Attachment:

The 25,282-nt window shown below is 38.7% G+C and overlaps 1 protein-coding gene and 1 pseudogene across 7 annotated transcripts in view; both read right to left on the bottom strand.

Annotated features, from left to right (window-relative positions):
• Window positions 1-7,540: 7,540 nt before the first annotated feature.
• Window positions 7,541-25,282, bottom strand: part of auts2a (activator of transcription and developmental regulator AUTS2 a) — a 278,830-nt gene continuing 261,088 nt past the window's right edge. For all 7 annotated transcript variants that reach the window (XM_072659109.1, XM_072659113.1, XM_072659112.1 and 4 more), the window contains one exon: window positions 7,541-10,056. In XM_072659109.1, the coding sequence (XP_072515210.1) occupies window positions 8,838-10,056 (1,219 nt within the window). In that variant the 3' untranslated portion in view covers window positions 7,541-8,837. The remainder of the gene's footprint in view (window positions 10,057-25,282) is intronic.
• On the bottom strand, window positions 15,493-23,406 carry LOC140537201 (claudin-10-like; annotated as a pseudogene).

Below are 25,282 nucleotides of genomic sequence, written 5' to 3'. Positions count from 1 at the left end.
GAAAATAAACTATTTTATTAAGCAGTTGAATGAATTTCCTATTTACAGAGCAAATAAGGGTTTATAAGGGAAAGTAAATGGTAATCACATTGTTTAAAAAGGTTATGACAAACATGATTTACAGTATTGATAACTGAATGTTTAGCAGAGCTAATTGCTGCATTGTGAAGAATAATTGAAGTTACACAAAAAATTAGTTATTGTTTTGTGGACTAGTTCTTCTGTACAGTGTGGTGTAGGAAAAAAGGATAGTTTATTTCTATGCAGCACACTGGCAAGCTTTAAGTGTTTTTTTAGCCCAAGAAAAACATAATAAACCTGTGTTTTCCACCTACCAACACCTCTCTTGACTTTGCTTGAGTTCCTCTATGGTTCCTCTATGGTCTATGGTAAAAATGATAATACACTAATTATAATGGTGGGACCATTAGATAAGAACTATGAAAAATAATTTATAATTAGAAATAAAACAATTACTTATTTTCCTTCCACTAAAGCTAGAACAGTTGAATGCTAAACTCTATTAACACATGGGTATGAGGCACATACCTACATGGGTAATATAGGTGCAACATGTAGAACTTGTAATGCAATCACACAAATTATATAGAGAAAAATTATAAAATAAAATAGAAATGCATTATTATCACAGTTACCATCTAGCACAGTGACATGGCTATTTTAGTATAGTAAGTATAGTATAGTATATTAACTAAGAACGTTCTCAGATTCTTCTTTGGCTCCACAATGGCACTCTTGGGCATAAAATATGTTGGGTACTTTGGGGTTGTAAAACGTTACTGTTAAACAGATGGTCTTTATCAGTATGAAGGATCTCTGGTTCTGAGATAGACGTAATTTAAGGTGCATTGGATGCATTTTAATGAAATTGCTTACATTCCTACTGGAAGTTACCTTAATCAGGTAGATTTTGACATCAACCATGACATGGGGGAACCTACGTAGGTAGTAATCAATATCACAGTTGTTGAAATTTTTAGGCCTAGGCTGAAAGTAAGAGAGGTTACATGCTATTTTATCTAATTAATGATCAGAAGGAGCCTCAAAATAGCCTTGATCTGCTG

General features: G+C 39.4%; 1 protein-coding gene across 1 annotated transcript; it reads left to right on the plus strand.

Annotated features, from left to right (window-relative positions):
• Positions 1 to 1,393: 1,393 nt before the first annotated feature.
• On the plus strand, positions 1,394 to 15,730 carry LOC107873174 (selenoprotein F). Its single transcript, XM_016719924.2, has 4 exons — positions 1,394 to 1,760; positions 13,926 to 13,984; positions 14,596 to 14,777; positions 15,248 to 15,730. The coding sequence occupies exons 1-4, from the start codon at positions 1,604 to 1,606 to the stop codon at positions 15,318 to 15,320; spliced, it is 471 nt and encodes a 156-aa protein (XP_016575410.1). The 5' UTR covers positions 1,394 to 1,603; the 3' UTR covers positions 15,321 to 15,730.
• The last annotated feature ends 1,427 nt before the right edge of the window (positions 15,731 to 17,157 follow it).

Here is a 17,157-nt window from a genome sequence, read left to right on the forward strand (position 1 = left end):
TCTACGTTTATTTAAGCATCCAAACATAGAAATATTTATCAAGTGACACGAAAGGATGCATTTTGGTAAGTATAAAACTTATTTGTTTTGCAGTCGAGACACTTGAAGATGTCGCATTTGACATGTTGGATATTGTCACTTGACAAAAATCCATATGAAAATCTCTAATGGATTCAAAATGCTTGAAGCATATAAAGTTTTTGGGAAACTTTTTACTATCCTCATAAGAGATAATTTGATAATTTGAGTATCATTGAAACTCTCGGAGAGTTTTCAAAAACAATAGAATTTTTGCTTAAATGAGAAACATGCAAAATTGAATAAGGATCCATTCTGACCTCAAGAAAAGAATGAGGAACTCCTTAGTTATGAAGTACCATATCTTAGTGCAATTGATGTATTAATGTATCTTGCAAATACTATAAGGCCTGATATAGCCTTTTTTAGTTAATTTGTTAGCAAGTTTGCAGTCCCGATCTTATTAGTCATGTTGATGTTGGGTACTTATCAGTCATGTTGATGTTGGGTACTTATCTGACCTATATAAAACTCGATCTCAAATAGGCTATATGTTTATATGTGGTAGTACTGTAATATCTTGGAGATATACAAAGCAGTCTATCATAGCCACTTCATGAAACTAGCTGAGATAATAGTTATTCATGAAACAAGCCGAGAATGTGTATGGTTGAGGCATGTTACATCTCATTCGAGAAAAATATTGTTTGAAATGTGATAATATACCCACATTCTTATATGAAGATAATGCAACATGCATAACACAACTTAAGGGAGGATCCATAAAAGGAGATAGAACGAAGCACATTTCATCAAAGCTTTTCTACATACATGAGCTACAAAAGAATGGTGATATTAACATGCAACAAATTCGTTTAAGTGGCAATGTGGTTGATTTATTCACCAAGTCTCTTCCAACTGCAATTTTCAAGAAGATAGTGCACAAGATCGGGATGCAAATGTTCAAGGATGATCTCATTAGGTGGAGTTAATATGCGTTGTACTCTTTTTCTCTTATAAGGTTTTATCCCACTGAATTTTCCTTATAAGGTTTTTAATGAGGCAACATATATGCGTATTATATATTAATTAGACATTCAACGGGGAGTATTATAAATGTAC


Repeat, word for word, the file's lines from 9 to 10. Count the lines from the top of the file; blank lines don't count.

Annotated features, from left to right (window-relative positions):
• Positions 1 to 1,393: 1,393 nt before the first annotated feature.